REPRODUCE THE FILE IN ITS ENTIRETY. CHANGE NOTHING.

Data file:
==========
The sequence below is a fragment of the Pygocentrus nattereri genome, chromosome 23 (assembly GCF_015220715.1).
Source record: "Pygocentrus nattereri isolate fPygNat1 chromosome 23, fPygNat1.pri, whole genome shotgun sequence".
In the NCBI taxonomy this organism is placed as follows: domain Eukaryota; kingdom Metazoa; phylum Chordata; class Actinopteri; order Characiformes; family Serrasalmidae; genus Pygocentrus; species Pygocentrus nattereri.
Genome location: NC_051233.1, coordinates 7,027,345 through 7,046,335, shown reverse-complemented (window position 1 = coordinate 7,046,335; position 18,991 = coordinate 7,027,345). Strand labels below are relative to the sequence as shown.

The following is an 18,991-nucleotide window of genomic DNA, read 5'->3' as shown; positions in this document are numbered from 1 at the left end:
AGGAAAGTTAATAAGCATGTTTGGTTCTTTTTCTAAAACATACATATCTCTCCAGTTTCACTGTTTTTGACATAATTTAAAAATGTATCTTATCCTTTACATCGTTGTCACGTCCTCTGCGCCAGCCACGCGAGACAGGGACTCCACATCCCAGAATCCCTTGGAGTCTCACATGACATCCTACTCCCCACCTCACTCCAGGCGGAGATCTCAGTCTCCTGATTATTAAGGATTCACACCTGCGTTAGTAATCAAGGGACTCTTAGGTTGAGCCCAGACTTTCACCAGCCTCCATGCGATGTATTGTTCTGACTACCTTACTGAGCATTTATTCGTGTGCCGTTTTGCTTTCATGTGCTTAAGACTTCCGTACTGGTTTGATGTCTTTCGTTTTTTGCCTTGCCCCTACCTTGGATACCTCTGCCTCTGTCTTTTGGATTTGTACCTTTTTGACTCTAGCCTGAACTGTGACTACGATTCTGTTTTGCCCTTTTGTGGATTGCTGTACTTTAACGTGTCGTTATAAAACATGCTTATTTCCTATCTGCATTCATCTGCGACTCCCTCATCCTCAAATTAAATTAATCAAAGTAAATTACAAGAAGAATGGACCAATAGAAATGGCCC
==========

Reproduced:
The sequence below is a fragment of the Pygocentrus nattereri genome, chromosome 23 (assembly GCF_015220715.1).
Source record: "Pygocentrus nattereri isolate fPygNat1 chromosome 23, fPygNat1.pri, whole genome shotgun sequence".
In the NCBI taxonomy this organism is placed as follows: domain Eukaryota; kingdom Metazoa; phylum Chordata; class Actinopteri; order Characiformes; family Serrasalmidae; genus Pygocentrus; species Pygocentrus nattereri.
Genome location: NC_051233.1, coordinates 7,027,345 through 7,046,335, shown reverse-complemented (window position 1 = coordinate 7,046,335; position 18,991 = coordinate 7,027,345). Strand labels below are relative to the sequence as shown.

The following is an 18,991-nucleotide window of genomic DNA, read 5'->3' as shown; positions in this document are numbered from 1 at the left end:
AGGAAAGTTAATAAGCATGTTTGGTTCTTTTTCTAAAACATACATATCTCTCCAGTTTCACTGTTTTTGACATAATTTAAAAATGTATCTTATCCTTTACATCGTTGTCACGTCCTCTGCGCCAGCCACGCGAGACAGGGACTCCACATCCCAGAATCCCTTGGAGTCTCACATGACATCCTACTCCCCACCTCACTCCAGGCGGAGATCTCAGTCTCCTGATTATTAAGGATTCACACCTGCGTTAGTAATCAAGGGACTCTTAGGTTGAGCCCAGACTTTCACCAGCCTCCATGCGATGTATTGTTCTGACTACCTTACTGAGCATTTATTCGTGTGCCGTTTTGCTTTCATGTGCTTAAGACTTCCGTACTGGTTTGATGTCTTTCGTTTTTTGCCTTGCCCCTACCTTGGATACCTCTGCCTCTGTCTTTTGGATTTGTACCTTTTTGACTCTAGCCTGAACTGTGACTACGATTCTGTTTTGCCCTTTTGTGGATTGCTGTACTTTAACGTGTCGTTATAAAACATGCTTATTTCCTATCTGCATTCATCTGCGACTCCCTCATCCTCAAATTAAATTAATCAAAGTAAATTACAAGAAGAATGGACCAATAGAAATGGCCC